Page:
2001: Throughout 2001 I had numerous meetings and phone calls with Paul Siegel and Rob Wallis from Hudson Music about the content and form of my new DVD. I spent hours at my laptop, at home and on the road, writing down my ideas and trying to develop a coherent plan for the content of the DVD. I sent Paul and Rob pages of writing and they gave me a constant flow of feedback to help me prune and fine-tune my ideas.

January 2002 : At the January NAMM convention in LA we determined that we would film the DVD in the NY area either in February or late March. I had an upcoming two-month tour with Vital Information that started on March 1st in the San Francisco Bay Area. I decided that February was too soon, I’d rather wait until I was touring with the band to film the DVD, that way I knew my chops would be up and since I wanted Vital Information to be in the DVD, I wanted to give us time to get the music smokin'.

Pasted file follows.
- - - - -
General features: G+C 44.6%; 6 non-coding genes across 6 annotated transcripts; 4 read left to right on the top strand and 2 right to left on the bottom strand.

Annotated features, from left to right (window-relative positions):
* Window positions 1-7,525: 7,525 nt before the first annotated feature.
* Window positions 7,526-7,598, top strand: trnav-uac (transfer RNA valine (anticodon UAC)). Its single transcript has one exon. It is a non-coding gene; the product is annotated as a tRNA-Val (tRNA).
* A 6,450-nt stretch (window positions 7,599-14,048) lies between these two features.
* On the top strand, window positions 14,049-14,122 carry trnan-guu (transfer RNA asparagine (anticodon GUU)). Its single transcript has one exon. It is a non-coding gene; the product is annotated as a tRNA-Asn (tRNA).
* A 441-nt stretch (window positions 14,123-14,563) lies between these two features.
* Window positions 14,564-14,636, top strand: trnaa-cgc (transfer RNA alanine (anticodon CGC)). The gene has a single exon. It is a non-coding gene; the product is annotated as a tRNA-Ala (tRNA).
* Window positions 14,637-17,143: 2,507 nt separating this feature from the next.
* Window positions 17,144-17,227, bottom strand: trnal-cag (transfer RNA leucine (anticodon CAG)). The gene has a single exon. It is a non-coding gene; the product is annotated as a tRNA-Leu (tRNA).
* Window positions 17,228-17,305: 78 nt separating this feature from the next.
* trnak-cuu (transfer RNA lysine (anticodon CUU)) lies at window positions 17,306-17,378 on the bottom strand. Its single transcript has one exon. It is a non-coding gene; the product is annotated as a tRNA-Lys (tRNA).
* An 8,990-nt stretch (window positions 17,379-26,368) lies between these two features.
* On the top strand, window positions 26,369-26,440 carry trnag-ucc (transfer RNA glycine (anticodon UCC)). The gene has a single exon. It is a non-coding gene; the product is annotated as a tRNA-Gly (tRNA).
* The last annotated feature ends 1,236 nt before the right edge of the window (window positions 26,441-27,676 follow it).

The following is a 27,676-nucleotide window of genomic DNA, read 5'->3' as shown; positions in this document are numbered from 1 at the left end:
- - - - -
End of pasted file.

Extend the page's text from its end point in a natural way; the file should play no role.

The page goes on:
We settled on March 26th as the date to film the drum educational segments. This was a date during the week off in-between the Vital Information West Coast tour and the East Coast / Midwest tour.

We also booked April 8th as the day we would shoot the Vital Information band segments, since we would be playing in the NY area at the time. I also wanted to include other musical examples that would require an "acoustic" band; we decided to film that group on April 8th also.

February 2002 : Rob and Paul did hours of research to pick the studio and they chose Beartracks Studio in Sufferen NY, just outside of NYC. By mid-February they booked the studio and their camera crew. Meanwhile I was home preparing for my Vital Information tour, which consisted of being involved in the booking of the tour; working with my agent, Janet Williamson; working with my publicist, Michael Bloom; scheduling plane flights, van rentals and hotels; doing interviews, etc. I had my tech, Jeff Ocheltree, handle many of the details but I still end up under an avalanche of administrative duties.